though a substantial quantity of total production and imported edible oil is being
smuggled to the neighbouring countries. Similarly, import bill of chemical fertilizer is
expected to come down with the commencement of DAP manufacturing in the country as well as
enhanced production of urea. If the economic managers are able to bring down import of POL
and food items and also enhance exports, the problem of trade deficit can be overcome to a
The overall revival of the economy is expected to yield higher
collection of import duties, sales tax and corporate tax reducing budget deficit.
Enhanced economic activities, in turn, will also increase the disposable income of
individuals and create additional demand for goods and services in the country.
After years of neglect, policy makers have begun to address, in a more
concerted manner, the basic needs and issues confronting the nation. While the challenges
faced are indeed colossal, a fairly positive initial start has been made in this regard.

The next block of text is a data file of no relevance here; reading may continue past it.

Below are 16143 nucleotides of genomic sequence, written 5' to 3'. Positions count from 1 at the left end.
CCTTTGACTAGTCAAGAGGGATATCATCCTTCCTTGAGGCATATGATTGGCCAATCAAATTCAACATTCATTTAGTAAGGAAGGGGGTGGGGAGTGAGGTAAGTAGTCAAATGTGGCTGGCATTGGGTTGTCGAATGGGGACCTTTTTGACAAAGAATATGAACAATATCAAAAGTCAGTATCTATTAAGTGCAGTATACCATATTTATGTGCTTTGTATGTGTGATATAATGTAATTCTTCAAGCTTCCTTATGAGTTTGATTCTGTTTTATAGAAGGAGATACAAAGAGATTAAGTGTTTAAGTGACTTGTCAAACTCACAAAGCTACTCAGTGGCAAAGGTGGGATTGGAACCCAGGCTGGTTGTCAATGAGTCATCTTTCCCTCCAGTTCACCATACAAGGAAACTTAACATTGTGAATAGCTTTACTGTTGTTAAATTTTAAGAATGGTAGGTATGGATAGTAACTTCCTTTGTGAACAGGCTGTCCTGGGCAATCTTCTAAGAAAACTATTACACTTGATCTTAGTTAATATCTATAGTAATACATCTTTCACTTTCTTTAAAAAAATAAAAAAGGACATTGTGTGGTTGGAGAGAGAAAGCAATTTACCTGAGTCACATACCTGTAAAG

The task is being undertaken under aegis of the overall structural reform effort, and the
approach is holistic, rather than piecemeal and/or ad hoc, as was in the past. The first
sign of the dividend from the pursuit of macroeconomic stability is evident in the
deceleration of annual growth in domestic debt servicing.
Therefore, there seems to be no urgent need to increase POL prices for
the time being. Any decision which could possibly ignite an agitation against the present
government must be avoided to ensure broad-based revival of the economy. At the same time
there is an urgent need, on the part of GoP, to restore cordial relationship with
multilateral and bilateral lenders for the resumption of fund flow.
During this past week, the OPEC secretary general said that the
Organisation of the Petroleum Exporting Countries would definitely raise output but the
timing and increase had to be carefully managed. "We have to be careful not to create
a problem in the opposite direction. We don't want prices to go back to US$ 10 a
barrel." His words gave little insight into details of output volumes being studied